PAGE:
We’ve since found ourselves in great company, with empirical research conducted by experts from the MIT Center for Digital Business and Harvard Business School also validating the connection between digital leadership and competitive advantage.
The time to sit on the sidelines is over
The days when a small, passionate mobile team might lack evidence to convince top management that APIs are more broadly relevant to competitiveness are behind us.
Today’s balance of risk is different. As boards and CEOs wrestle with digital transformation, the urgency of “getting in the game” of doing business with APIs might get lost in a larger change initiative that, for most, will take years to fully unfold.
We know from our customers that leaders learn by doing, accelerate growth by firing up an ecosystem, and discover more mash-up opportunities by having more APIs in play. Sitting on the sidelines leads to disadvantage, in both insight and assets.
Walgreens built their PhotoPrints API for their own app. Now more than 100 third-party apps generate revenue shared between Walgreens and its ecosystem. TicketMaster’s CTO describes the company’s API as growing over four years “from a $1MM/year business to a $1B/year business.” Some of our own engineers built an app that makes Philips Hue light bulbs and Uber better together, thanks to APIs.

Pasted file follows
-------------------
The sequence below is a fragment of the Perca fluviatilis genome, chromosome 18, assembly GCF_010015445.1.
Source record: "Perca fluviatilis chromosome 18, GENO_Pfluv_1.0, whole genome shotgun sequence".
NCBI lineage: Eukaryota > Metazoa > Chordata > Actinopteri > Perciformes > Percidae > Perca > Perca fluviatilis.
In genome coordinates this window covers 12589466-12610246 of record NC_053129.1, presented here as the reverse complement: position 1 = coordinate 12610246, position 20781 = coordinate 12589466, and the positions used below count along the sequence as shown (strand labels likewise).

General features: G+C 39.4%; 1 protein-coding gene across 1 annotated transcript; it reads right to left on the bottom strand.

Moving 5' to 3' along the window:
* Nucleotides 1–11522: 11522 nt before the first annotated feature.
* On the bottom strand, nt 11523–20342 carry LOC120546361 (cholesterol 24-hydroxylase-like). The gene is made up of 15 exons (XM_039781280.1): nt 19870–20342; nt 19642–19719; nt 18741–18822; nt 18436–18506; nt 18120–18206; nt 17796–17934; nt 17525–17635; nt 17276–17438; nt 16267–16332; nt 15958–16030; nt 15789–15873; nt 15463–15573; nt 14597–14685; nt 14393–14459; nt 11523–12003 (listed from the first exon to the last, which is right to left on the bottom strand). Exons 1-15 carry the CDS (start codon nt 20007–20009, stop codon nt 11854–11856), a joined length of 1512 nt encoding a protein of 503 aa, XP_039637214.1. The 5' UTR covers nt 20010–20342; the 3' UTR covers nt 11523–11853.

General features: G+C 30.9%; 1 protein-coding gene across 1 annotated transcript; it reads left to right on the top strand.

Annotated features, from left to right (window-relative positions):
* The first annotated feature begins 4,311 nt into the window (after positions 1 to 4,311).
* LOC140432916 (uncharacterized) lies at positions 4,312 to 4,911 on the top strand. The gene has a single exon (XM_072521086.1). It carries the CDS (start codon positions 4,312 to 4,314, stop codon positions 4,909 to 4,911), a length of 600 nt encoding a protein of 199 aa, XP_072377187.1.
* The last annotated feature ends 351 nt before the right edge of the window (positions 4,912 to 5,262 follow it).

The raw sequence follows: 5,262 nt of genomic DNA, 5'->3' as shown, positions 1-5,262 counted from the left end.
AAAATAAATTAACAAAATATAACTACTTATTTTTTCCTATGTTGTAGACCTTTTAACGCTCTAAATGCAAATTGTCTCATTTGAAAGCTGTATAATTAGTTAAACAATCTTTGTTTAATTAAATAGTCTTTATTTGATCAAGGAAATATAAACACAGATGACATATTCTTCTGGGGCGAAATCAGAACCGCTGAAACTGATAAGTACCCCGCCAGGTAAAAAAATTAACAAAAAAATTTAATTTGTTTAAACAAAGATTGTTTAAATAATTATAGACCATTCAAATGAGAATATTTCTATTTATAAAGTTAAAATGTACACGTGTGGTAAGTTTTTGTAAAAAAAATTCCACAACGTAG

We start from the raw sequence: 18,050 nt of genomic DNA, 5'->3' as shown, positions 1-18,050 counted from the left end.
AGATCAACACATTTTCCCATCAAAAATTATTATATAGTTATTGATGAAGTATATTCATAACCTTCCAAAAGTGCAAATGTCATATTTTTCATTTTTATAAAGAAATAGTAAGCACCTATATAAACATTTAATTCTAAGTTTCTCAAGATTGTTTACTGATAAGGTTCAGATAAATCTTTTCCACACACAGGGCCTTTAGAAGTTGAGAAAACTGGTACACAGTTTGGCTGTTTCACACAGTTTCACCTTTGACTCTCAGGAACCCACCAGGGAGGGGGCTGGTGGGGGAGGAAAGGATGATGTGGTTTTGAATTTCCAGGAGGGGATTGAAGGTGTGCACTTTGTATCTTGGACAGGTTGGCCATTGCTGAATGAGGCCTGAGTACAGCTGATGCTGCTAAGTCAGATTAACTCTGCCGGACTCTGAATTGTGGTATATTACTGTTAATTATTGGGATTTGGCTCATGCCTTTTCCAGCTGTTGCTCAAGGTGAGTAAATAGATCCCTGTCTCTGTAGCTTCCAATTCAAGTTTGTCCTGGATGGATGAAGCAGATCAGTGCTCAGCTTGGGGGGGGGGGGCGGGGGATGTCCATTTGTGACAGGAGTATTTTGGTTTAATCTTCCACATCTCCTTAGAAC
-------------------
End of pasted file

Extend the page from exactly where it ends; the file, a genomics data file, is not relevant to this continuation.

Data flow as a KPI
Marshal Van Alstyne was one of the pioneers in describing the economics of how and why harnessing external innovation and user-created value beats traditional supply chains. As a co-author of Platform Revolution: How Networked Markets are Transforming the Economy and How to Make Them Work for You, he is also deeply immersed in explaining how APIs further change the basis of competition.